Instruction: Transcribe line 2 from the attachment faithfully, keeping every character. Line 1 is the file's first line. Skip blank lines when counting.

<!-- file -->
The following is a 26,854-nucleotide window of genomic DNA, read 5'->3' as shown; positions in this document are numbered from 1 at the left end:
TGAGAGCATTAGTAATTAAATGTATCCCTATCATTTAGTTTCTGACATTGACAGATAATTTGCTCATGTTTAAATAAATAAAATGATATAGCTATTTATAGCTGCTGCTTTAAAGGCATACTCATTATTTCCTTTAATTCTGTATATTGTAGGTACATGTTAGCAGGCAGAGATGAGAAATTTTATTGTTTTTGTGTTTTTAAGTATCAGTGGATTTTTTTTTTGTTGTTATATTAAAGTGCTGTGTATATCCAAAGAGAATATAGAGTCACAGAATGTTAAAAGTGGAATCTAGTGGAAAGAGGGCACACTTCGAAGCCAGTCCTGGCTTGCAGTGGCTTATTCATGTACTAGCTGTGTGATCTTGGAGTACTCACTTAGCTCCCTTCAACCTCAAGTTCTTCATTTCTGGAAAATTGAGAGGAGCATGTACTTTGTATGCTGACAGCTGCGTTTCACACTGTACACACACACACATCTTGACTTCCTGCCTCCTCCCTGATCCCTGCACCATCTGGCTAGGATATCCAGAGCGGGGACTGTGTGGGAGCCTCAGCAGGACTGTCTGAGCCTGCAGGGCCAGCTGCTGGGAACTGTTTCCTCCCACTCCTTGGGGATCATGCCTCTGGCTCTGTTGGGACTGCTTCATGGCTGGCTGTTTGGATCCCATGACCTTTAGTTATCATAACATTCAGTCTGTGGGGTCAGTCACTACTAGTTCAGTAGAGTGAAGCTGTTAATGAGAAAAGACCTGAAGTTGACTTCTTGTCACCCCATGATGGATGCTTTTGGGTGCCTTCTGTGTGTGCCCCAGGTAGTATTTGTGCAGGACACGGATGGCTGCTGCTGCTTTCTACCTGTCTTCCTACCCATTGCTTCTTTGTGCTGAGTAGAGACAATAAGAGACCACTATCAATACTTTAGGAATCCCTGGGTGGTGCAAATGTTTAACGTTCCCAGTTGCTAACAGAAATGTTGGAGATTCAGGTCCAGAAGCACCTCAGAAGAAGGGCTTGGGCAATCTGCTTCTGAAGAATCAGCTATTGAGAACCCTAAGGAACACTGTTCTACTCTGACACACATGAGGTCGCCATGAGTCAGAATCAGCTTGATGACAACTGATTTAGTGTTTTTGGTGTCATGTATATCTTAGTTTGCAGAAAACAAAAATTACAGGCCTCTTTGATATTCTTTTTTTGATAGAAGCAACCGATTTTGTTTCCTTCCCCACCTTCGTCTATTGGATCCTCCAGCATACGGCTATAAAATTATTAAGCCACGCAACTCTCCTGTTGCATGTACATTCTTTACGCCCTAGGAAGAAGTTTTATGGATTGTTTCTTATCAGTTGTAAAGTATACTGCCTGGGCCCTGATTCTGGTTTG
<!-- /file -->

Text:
TGAGAGCATTAGTAATTAAATGTATCCCTATCATTTAGTTTCTGACATTGACAGATAATTTGCTCATGTTTAAATAAATAAAATGATATAGCTATTTATAGCTGCTGCTTTAAAGGCATACTCATTATTTCCTTTAATTCTGTATATTGTAGGTACATGTTAGCAGGCAGAGATGAGAAATTTTATTGTTTTTGTGTTTTTAAGTATCAGTGGATTTTTTTTTTGTTGTTATATTAAAGTGCTGTGTATATCCAAAGAGAATATAGAGTCACAGAATGTTAAAAGTGGAATCTAGTGGAAAGAGGGCACACTTCGAAGCCAGTCCTGGCTTGCAGTGGCTTATTCATGTACTAGCTGTGTGATCTTGGAGTACTCACTTAGCTCCCTTCAACCTCAAGTTCTTCATTTCTGGAAAATTGAGAGGAGCATGTACTTTGTATGCTGACAGCTGCGTTTCACACTGTACACACACACACATCTTGACTTCCTGCCTCCTCCCTGATCCCTGCACCATCTGGCTAGGATATCCAGAGCGGGGACTGTGTGGGAGCCTCAGCAGGACTGTCTGAGCCTGCAGGGCCAGCTGCTGGGAACTGTTTCCTCCCACTCCTTGGGGATCATGCCTCTGGCTCTGTTGGGACTGCTTCATGGCTGGCTGTTTGGATCCCATGACCTTTAGTTATCATAACATTCAGTCTGTGGGGTCAGTCACTACTAGTTCAGTAGAGTGAAGCTGTTAATGAGAAAAGACCTGAAGTTGACTTCTTGTCACCCCATGATGGATGCTTTTGGGTGCCTTCTGTGTGTGCCCCAGGTAGTATTTGTGCAGGACACGGATGGCTGCTGCTGCTTTCTACCTGTCTTCCTACCCATTGCTTCTTTGTGCTGAGTAGAGACAATAAGAGACCACTATCAATACTTTAGGAATCCCTGGGTGGTGCAAATGTTTAACGTTCCCAGTTGCTAACAGAAATGTTGGAGATTCAGGTCCAGAAGCACCTCAGAAGAAGGGCTTGGGCAATCTGCTTCTGAAGAATCAGCTATTGAGAACCCTAAGGAACACTGTTCTACTCTGACACACATGAGGTCGCCATGAGTCAGAATCAGCTTGATGACAACTGATTTAGTGTTTTTGGTGTCATGTATATCTTAGTTTGCAGAAAACAAAAATTACAGGCCTCTTTGATATTCTTTTTTTGATAGAAGCAACCGATTTTGTTTCCTTCCCCACCTTCGTCTATTGGATCCTCCAGCATACGGCTATAAAATTATTAAGCCACGCAACTCTCCTGTTGCATGTACATTCTTTACGCCCTAGGAAGAAGTTTTATGGATTGTTTCTTATCAGTTGTAAAGTATACTGCCTGGGCCCTGATTCTGGTTTG